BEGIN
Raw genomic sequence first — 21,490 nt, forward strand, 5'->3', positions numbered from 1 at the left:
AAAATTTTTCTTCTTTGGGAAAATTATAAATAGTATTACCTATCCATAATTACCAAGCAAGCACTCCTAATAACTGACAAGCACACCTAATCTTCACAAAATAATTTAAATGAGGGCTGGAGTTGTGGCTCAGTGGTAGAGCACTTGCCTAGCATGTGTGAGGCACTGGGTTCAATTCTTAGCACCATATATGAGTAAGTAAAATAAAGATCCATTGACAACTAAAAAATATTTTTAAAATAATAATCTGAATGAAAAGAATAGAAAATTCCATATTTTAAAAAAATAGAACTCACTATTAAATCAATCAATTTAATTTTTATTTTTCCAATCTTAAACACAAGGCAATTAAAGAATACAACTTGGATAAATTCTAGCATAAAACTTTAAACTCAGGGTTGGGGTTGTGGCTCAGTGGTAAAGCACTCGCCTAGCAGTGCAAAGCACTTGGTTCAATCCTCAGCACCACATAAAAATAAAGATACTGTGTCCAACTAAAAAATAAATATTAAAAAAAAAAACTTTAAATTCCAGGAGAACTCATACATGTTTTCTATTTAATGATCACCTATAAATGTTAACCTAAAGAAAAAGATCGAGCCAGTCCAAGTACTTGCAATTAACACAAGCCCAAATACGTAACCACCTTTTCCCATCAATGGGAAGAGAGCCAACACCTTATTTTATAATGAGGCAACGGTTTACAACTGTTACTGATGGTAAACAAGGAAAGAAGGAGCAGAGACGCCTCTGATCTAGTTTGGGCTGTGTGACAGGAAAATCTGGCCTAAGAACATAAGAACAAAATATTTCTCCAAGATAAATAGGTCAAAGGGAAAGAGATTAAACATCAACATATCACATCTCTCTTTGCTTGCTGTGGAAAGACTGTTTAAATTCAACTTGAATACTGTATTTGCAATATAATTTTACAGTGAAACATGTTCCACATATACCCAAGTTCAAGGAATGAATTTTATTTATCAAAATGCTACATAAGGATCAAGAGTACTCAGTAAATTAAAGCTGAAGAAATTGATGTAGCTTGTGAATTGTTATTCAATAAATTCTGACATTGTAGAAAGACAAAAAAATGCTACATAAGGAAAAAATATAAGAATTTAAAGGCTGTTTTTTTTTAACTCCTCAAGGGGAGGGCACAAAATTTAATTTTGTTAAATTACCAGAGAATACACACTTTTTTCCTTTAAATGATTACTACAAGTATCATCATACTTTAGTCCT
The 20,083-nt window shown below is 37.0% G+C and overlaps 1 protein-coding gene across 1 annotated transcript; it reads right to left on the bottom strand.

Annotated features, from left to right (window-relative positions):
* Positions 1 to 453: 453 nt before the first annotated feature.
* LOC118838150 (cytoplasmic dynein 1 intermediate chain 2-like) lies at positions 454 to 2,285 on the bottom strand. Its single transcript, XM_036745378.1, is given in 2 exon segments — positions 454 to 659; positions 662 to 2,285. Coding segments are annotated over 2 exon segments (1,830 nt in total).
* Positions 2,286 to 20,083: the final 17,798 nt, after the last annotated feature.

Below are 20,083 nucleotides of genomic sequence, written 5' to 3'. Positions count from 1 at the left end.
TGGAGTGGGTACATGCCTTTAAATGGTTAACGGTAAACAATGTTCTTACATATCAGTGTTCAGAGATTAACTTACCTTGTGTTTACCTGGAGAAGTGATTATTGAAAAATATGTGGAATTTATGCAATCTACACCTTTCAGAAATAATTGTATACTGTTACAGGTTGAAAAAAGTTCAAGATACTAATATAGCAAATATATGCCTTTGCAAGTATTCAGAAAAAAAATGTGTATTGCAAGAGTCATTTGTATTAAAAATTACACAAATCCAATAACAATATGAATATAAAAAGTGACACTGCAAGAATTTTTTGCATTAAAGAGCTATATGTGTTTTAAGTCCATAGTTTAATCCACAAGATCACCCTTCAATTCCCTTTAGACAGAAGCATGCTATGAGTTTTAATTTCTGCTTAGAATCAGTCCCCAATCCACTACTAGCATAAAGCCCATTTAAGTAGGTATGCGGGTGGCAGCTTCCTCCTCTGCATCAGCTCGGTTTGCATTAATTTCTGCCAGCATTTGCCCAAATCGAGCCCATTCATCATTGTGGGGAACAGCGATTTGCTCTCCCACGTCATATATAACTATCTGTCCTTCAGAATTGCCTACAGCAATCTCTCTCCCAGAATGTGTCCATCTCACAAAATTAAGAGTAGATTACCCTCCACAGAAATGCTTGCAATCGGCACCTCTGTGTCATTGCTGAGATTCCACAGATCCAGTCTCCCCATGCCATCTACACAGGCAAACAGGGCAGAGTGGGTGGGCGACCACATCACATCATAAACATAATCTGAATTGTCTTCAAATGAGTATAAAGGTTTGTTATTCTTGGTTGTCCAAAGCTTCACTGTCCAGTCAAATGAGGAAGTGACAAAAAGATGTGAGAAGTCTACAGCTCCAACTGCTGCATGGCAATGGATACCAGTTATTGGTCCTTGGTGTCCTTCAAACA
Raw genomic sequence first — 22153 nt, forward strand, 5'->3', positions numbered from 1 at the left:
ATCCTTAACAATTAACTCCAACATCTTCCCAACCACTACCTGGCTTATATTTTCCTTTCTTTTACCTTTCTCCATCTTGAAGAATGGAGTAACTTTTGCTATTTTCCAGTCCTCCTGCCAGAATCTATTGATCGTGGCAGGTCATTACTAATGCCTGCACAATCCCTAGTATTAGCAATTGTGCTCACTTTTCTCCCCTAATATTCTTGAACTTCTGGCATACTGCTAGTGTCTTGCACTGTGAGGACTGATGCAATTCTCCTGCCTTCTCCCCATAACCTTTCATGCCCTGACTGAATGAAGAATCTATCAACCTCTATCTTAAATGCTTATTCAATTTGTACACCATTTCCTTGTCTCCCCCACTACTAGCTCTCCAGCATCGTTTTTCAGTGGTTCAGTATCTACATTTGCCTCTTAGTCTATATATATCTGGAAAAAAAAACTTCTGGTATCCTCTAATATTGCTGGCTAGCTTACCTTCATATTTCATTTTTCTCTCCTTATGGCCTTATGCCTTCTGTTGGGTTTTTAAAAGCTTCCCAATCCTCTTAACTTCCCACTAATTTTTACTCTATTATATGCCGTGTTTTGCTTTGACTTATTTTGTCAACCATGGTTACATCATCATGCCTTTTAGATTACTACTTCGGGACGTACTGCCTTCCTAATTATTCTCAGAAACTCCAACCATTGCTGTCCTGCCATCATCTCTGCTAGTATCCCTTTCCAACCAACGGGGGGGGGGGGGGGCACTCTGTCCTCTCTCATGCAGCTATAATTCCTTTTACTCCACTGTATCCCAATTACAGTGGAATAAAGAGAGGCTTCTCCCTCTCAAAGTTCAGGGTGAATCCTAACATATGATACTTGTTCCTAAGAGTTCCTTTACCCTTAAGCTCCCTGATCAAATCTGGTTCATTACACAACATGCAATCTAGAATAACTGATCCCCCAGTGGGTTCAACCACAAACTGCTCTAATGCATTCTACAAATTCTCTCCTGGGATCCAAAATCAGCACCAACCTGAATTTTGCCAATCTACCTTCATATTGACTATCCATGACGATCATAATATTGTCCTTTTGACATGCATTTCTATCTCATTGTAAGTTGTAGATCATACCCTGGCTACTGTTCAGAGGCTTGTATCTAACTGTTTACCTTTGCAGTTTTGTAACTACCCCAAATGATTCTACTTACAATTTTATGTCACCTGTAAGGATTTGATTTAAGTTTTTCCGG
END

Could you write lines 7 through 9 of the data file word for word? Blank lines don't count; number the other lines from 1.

* Positions 2,286 to 20,083: the final 17,798 nt, after the last annotated feature.

Below are 20,083 nucleotides of genomic sequence, written 5' to 3'. Positions count from 1 at the left end.
TGGAGTGGGTACATGCCTTTAAATGGTTAACGGTAAACAATGTTCTTACATATCAGTGTTCAGAGATTAACTTACCTTGTGTTTACCTGGAGAAGTGATTATTGAAAAATATGTGGAATTTATGCAATCTACACCTTTCAGAAATAATTGTATACTGTTACAGGTTGAAAAAAGTTCAAGATACTAATATAGCAAATATATGCCTTTGCAAGTATTCAGAAAAAAAATGTGTATTGCAAGAGTCATTTGTATTAAAAATTACACAAATCCAATAACAATATGAATATAAAAAGTGACACTGCAAGAATTTTTTGCATTAAAGAGCTATATGTGTTTTAAGTCCATAGTTTAATCCACAAGATCACCCTTCAATTCCCTTTAGACAGAAGCATGCTATGAGTTTTAATTTCTGCTTAGAATCAGTCCCCAATCCACTACTAGCATAAAGCCCATTTAAGTAGGTATGCGGGTGGCAGCTTCCTCCTCTGCATCAGCTCGGTTTGCATTAATTTCTGCCAGCATTTGCCCAAATCGAGCCCATTCATCATTGTGGGGAACAGCGATTTGCTCTCCCACGTCATATATAACTATCTGTCCTTCAGAATTGCCTACAGCAATCTCTCTCCCAGAATGTGTCCATCTCACAAAATTAAGAGTAGATTACCCTCCACAGAAATGCTTGCAATCGGCACCTCTGTGTCATTGCTGAGATTCCACAGATCCAGTCTCCCCATGCCATCTACACAGGCAAACAGGGCAGAGTGGGTGGGCGACCACATCACATCATAAACATAATCTGAATTGTCTTCAAATGAGTATAAAGGTTTGTTATTCTTGGTTGTCCAAAGCTTCACTGTCCAGTCAAATGAGGAAGTGACAAAAAGATGTGAGAAGTCTACAGCTCCAACTGCTGCATGGCAATGGATACCAGTTATTGGTCCTTGGTGTCCTTCAAACA